Progress Missouri report highlights lobbyist gifts
JEFFERSON CITY - A report released by Progress Missouri outlines close to $11 million in lobbyist gifts since 2004, nearly $1 million per year to elected officials, their staff members and families.
Progress Missouri said the report is aimed at shining light on lobbyist gifts received by Missouri elected officials. The group said there is a provision in state rules that allows details for gifts to be hidden from the public.
"We wanted to see overall trends and we also wanted to look and see what portion of gifts are being hidden through what we call the 'group expenditure loophole' because we have seen growth in the use of that loophole to hide true recipients' gifts," said Sean Nicholson, executive director of Progress Missouri.
The provision Nicholson refers to is a statute in Missouri law and is explained on the ethics commission's website on lobbyist reporting policies.
"I think the word loophole is obviously in the eye of the beholder. From our perspective there is a provision in the statute that says that if a lobbyist invites a group, and everyone in that group is invited, they can actually report that expenditure as a group expenditure and therefore not require each individual person who might have attended that event to be listed as receiving," said James Klahr, executive director of the Missouri Ethics Commission.
An example Klahr provided is: If the members of the House of Representatives got invited to an event, then that can be reported as a group expenditure, even if only a few representatives actually went.
The Progress Missouri's report breaks down some such expenditures:
- More than $10.8 million worth of food, drinks, travel and other gifts have been provided to Missouri officials since 2004 by registered lobbyists.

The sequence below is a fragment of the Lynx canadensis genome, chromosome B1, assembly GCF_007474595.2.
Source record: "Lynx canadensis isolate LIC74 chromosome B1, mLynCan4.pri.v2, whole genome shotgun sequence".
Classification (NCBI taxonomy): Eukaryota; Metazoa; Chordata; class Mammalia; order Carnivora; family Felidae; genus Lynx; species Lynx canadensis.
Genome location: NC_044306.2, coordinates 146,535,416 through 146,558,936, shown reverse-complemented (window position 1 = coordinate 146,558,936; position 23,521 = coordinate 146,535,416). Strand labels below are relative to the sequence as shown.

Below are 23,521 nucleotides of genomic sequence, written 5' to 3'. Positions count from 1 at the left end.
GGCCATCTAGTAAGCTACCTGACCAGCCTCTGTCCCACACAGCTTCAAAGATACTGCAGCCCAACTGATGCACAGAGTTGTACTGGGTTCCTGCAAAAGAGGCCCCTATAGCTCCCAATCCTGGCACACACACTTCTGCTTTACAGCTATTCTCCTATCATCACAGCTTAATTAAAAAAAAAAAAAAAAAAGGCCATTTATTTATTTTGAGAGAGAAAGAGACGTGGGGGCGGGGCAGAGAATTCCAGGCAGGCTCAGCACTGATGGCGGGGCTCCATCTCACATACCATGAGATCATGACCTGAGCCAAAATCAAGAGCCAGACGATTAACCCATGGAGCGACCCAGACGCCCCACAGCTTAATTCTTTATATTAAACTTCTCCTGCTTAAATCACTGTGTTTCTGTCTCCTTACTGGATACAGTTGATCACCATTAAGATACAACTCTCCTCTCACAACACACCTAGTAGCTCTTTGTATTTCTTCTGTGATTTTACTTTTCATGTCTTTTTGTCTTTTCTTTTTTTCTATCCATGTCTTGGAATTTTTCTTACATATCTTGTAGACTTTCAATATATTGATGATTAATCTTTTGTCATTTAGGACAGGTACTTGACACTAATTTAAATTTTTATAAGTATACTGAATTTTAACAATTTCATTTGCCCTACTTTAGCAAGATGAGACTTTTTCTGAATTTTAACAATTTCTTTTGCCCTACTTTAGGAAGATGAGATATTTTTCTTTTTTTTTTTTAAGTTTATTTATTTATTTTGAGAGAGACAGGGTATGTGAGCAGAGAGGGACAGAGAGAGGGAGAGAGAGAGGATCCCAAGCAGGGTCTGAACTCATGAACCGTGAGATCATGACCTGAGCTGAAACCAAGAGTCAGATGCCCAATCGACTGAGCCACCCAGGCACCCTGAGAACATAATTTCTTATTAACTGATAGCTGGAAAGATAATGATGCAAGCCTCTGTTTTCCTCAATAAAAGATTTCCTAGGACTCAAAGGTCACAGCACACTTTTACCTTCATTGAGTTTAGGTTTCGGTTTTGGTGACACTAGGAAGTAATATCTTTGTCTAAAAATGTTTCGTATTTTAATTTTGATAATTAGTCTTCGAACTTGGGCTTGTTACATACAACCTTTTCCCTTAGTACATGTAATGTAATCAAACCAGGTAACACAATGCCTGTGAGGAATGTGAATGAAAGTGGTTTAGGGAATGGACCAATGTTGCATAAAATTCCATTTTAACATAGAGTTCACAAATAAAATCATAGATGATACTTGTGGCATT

- Most of these gifts were reported as going to groups.
- Ryan Silvey, Tom Dempsey, Mike Talboy, Mike Parson, and Paul LeVota were the top gift recipients since 2004 when including gifts given to official staff and family members with their individual totals.
- The staff of Senator Kurt Schaefer has taken more gifts than any other legislative staff. His staff and his family have received $439,237 in gifts.
"We have compiled information that came straight from the state that is collected from what the lobbyists themselves report. These numbers are from the state website. What we've done is a time consuming task, but it's math, we've just added up all the numbers. If a legislator doesn't like the fact that their the top gift recipient that's not our problem," Nicholson said.
The report also breaks down gift takers by region, and which legislators' families and staff members receive the most gifts.
Klahr said, while there are a number of states that have certain limitations on how much lobbyists can give, Missouri does not. Klahr said he thinks there will be more discussions on whether there should be limits on lobbying.
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